Highlights and My Work Schedule

I found this opportunity through a program called WWOOF (Worldwide Opportunities on Organic Farms). Before I started, I was told that my main responsibility would be collecting buckets from the workers in the fields every 40 minutes. Then, I would bring the buckets of blueberries back to the shed to weigh them and record the weights. While I did plenty of that– my day to day work was much more varied. For the first two weeks, I spent most of the day picking the blueberries myself. But, once blueberry season was in full swing, the seasonal employees started. From then, I would sort, clean, and package blueberries; as well as do other things around the farm like planting more bushes or watering. One day I was even in charge of entertaining a group of kindergarteners who were visiting the farm.

Our days would usually begin around 7 am. According to WWOOF, I am supposed to work 6 hours a day. Most days I would work more, until 5,6, or even 7 pm. But, it was ok– I didn’t have anything else to do most days! Before I’d start blueberry work however, Sachika and I were responsible for sweeping in the house and hanging up or folding the laundry that was left out to dry.

It was the WWOOFing experience that everyone who WWOOFs should have. The schedule was clearly laid out, all the other rules were followed, and the hosts were so kind and generous. The farm is owned by an older married couple who speak as much English as I do Korean (read: not much), but their son who lives in California comes for the summer to help out. With him and the other WWOOFer from Japan, communicating was not an issue. One of the most memorable aspects of my time in Korea was the hospitality and generosity I expressed by my hosts. They were nice to me– making me vegan lunches and taking us out to dinner very regularly– but it was how they treated the seasonal workers that really stood out. The other WWOOFer Sachika told me that, like in America, immigrant farm workers often endured low pay and poor working conditions. It was unfortunately a common issue around South Korea. But, at this farm, the workers who were all from Thailand and Myanmar, were like part of the family. They would join us for a home-cooked lunch every day, and often came out to dinner with us. Tae, the farmers’ son, drove them all to and from work every day and would take them shopping for clothes.



Right before I left, Tae asked me to write some notes about my experience on the farm. He wanted to know what I liked and what could be improved. I tried to convey to him that I had a wonderful time with virtually no real complaints. But, he insisted I be very critical, to not hold back. As part of my reflection in this blog post, I will explain what criticisms I came up with:

To preface: In my opinion, WWOOF is more than just an organization that promotes organic farming practices around the world. It also has some other environmentally-minded pillars to its mission. One, it supports general environmental conversation, like preserving resources and biodiversity. Two, they aspire to build local food systems that can provide healthy, organic food to all. Both of my criticisms showcase how the farm fails to uphold the values of WWOOF that I have mentioned.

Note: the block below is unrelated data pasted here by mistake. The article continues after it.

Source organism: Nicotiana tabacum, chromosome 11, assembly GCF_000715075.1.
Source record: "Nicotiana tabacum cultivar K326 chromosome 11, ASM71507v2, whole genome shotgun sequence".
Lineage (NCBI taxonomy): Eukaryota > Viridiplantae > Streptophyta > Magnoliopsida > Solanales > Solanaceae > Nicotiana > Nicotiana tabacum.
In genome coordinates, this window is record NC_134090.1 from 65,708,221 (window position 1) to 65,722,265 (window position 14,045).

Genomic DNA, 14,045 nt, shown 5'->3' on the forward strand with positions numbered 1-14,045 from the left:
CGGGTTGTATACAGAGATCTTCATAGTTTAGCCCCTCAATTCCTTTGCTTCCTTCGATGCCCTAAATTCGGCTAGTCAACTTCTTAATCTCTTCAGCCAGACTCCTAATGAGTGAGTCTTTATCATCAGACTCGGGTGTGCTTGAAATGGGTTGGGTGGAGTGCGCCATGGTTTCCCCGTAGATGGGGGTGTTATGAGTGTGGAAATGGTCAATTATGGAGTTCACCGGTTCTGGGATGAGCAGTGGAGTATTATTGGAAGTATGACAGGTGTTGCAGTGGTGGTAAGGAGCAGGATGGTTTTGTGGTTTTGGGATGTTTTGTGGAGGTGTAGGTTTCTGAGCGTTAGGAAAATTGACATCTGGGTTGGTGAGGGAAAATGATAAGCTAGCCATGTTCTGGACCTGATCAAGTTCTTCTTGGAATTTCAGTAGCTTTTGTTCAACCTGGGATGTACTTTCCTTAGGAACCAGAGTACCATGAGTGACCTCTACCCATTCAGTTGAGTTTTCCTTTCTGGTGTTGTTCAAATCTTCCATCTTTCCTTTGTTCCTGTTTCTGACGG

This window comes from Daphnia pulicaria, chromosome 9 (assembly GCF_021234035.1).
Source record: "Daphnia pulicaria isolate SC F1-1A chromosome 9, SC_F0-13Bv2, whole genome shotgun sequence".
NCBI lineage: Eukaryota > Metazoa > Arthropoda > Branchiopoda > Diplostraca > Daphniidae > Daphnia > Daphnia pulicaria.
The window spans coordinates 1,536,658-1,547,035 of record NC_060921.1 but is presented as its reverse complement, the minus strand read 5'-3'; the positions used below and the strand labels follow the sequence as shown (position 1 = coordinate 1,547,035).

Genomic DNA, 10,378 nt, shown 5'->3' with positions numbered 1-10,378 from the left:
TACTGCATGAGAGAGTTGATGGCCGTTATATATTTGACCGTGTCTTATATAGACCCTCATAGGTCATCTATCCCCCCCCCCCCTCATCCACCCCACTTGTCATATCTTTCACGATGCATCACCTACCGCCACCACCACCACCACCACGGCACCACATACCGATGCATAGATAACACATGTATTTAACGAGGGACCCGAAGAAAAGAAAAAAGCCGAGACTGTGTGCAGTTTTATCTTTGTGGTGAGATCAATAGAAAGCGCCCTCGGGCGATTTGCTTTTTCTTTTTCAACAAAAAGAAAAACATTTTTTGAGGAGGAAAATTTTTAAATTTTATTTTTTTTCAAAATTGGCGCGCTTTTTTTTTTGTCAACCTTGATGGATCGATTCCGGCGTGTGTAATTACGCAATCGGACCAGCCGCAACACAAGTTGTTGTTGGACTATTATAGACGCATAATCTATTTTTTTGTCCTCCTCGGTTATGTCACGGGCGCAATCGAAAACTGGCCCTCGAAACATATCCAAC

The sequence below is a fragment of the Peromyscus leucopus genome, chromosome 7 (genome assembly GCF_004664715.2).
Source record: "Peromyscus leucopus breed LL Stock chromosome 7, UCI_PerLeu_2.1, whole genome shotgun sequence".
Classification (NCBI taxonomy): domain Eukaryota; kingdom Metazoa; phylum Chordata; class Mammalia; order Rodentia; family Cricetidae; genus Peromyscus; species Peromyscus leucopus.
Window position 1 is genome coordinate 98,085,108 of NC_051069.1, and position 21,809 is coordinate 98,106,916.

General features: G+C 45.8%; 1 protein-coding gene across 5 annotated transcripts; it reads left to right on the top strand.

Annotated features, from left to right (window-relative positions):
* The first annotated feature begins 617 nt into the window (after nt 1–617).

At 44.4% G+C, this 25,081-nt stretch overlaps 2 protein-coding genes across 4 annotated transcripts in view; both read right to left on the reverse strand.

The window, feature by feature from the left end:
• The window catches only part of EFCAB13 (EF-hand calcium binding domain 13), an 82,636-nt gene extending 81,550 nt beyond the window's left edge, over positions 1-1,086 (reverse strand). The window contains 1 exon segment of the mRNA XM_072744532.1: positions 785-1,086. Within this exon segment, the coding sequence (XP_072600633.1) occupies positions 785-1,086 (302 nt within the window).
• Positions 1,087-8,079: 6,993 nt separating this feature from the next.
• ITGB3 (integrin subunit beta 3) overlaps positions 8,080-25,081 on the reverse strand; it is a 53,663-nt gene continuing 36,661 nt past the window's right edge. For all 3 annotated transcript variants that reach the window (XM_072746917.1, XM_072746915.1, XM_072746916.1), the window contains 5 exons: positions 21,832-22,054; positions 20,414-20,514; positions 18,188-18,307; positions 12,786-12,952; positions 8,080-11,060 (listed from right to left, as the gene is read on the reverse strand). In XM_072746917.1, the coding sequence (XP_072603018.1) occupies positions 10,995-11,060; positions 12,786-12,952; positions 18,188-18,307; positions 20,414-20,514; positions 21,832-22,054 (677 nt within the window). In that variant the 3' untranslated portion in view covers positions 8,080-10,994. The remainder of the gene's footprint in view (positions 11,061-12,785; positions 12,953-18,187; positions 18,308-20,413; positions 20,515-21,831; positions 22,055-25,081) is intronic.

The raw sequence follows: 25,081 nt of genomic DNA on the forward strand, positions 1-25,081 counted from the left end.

1. Since there has been a population shift from farms to cities in South Korea, the government offers incentives for people to return to the countryside and farm. Perhaps the biggest is cheap electricity. So, the farm took advantage of this and never turned off the lights in the storage shed, the biggest building on the property. Sure, it would not have saved them money to turn them off at night (since the bill was about $3 a month), but it still uses up resources which contradicts WWOOF’s sustainability values.
  2. This one is a little trickier to articulate. Yes, this farm is a family owned farm. And yes, they adhere to organic practices. But, it does not have much intent on strengthening the local food system. Why? Because blueberries are not a popular Korean food and thus are really expensive. They are sometimes inaccessible for lower income, working class people in an area that is populated mostly by farmers. These blueberries are meticulously selected and sometimes even hand delivered directly to consumers in Seoul. While it is isn’t wrong of them to be in the business to make money (market price is $17 a kilo), I would have liked to been on a farm that tried harder to break down the barrier between income and having access to healthy, organic food in their community.

All that being said, my time in Korea was fantastic– honestly, a dream come true. Tae and his family are opening a café on the property. They told me I have a coupon for free coffee for life there– so I have to go back someday!

Goodbye Shanghai!

After living for six weeks in one of the biggest cities in the world, I was ready to leave and move onto the next adventure (which for clarification was a trip to the Philippines, my homeland and a country I recommend to everyone to visit). From my trip to China, I was blessed with a good chunk of time without any major hitches such that I was able to begin to understand a country I never knew about, a country constantly placed against stereotypes and put under criticism.

In this fast-paced city, I’ve had to learn to do everything for myself. It’s not entirely independent living, but to live in an apartment, travel back and forth from an internship, and take care of all my daily needs all in a country where I’m nowhere near a fluent speaker, I’m quite proud of how I’ve handled it all. The independence I had here only fueled and increased my absorption and observations of China’s culture and history, an experience I wouldn’t have if I had been traveling with my family.